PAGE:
1. These masturbation euphemisms are getting newsworthy!

  8. Pretty solid work in April, by the way, SpaceX and Blue Origin. Kudos.

    What’s Bigelow, chopped liver?

    1. Tagalong.

      1. Mmm, pancit canton…

    2. You jest, but Bigelow is, I believe, the key player in commercial space flight. Even if Spacex, Blue Origin, etc. succeed in developing commercial manned vehicles, they’ll need some place to go and something to do other than shuttling government employees back and forth to their overpriced orbital boondoggle. That’s where Bigelow’s commercial space station comes in. They’re the key to getting government out of the picture.

      1. tl;dr: chopped liver?!?

  9. Sterilize imperfection.

  10. There was a fairly not-awful anime about this.

    1. Hey everybody! Check out this weeb over here!

    2. Right, I’ve seen that series. It’s actually not awful, which is about all you can ask of anime.

  11. Want to meet a girl? come on
    the Best adult Dating site!

    1. Karinka, you have been a busy girl today for sure.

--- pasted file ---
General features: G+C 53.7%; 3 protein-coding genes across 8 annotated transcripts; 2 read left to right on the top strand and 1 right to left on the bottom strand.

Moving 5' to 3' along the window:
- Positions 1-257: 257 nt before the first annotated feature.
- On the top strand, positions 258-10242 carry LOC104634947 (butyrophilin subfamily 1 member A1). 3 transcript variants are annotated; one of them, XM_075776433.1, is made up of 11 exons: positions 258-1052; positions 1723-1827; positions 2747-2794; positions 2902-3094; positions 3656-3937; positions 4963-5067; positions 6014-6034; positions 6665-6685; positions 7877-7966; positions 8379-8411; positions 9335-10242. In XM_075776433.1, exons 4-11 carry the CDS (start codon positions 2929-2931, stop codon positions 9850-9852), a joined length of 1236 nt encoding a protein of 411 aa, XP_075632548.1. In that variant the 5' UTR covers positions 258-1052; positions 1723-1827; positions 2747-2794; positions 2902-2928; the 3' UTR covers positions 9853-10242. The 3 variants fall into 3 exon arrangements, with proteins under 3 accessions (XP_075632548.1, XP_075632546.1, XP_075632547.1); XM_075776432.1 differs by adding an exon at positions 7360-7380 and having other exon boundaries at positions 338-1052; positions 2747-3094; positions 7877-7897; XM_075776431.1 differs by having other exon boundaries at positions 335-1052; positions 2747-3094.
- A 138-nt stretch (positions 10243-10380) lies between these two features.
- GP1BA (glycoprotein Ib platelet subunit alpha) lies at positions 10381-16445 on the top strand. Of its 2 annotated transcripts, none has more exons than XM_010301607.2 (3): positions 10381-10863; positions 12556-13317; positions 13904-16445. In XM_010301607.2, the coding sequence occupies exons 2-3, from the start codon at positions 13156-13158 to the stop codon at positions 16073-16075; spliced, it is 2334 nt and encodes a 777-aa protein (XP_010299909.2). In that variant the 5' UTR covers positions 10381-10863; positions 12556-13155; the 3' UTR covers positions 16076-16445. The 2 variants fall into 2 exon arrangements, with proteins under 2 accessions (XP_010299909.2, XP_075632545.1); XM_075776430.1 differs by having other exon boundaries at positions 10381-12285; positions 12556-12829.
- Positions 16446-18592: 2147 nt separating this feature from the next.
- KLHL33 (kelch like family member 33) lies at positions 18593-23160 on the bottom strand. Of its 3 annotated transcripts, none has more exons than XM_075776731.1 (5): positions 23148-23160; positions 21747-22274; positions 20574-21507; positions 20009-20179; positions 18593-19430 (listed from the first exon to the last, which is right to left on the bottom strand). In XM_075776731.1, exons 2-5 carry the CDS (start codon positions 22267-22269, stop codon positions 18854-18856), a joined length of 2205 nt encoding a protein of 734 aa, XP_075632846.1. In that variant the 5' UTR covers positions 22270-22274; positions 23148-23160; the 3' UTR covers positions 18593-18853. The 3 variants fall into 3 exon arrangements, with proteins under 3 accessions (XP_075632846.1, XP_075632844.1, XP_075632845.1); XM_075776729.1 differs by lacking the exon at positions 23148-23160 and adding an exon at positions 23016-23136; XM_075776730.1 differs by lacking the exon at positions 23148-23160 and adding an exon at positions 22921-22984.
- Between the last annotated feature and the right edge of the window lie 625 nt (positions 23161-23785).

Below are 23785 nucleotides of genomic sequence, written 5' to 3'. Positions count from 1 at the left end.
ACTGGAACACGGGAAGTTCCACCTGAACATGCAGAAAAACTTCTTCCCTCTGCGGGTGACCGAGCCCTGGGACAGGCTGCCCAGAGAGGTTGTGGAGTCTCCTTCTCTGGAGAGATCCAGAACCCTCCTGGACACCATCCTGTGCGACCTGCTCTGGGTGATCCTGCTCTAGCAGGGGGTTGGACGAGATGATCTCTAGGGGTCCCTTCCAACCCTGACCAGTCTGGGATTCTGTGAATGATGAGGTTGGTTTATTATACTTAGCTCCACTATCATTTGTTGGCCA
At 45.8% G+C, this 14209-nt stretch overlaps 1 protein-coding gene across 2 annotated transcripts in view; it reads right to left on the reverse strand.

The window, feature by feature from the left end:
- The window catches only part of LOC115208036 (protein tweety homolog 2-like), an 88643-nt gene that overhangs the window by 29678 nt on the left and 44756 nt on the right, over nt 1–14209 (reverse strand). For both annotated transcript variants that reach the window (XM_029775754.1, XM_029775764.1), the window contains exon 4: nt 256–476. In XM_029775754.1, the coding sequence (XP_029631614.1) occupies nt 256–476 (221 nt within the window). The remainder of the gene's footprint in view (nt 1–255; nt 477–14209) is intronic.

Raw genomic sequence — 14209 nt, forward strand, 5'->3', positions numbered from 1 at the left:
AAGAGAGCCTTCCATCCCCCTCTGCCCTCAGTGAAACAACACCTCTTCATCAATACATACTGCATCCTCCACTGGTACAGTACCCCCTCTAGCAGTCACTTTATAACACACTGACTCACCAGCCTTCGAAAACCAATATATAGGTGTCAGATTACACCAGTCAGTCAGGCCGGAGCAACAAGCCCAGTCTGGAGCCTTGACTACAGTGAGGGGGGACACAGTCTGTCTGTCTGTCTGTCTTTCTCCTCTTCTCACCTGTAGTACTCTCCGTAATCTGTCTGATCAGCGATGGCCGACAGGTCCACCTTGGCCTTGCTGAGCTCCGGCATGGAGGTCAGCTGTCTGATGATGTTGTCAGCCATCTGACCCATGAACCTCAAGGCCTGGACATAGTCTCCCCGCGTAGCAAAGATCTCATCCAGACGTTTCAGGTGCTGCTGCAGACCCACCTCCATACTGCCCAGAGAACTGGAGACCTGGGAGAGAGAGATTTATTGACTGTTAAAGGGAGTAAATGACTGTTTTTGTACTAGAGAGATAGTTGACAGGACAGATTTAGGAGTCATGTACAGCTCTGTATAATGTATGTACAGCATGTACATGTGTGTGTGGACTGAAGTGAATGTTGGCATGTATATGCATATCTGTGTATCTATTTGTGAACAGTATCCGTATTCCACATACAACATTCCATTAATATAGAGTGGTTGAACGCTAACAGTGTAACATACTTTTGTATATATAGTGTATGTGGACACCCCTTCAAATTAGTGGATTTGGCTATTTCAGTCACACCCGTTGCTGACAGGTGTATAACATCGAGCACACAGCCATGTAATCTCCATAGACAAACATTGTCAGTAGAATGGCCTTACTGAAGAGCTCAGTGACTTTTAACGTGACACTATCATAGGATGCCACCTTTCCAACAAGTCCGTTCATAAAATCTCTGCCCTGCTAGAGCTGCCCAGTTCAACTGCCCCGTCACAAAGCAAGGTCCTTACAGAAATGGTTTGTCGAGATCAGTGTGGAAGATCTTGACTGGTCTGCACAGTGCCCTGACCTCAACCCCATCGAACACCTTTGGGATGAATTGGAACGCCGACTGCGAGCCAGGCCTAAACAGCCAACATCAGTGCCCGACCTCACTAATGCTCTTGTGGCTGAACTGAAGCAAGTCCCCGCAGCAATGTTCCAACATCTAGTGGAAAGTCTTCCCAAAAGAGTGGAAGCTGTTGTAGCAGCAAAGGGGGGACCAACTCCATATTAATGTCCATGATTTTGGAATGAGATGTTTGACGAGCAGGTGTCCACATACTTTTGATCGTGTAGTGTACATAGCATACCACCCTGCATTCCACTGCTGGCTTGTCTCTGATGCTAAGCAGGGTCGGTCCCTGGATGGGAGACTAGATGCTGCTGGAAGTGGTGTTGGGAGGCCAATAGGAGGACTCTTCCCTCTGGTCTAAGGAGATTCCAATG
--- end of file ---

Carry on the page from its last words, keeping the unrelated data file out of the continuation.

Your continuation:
1. If she doesn’t look like the sex robot from Rick and Morty, I will be very disappointed.

        1. “You think it looks ‘cool,’ huh? That’s why you want it?”

          1. I’ll give you 5 schmekels and throw in a fart!

  12. …the era of cheap, frequent commercial launches.

    Funny, when I was in college in the mid to late 90’s this era was “right around the corner… within a few years… you’ll all have companies tripping over themselves to hire you Aerospace Engineering students by the time you graduate! It’ll be a new golden age! Etc., etc.”

    Here I am 20 years later, still waiting. I’m thinking this is like flying cars: always “just 20 years away!”\

    microsatellites, which have a relatively short two- to five-year lifespan and will soon be deployed by the dozens and hundreds for all kinds of reasons, including mapping and communications.

    They were saying that 20 years ago too.

    Don’t get me wrong, if some private company wants to clean up LEO, more power to them. I wish them luck. But when it comes to the “era of cheap, frequent commercial launches” and commonplace micro-satellites, I’m not holding my breath.

    1. CheapER but not cheap like an airplane ticket. Looks likee after NASA and Lockmart fucked up delta clipper we’re going to finally have sigmificant and cost effective reuse.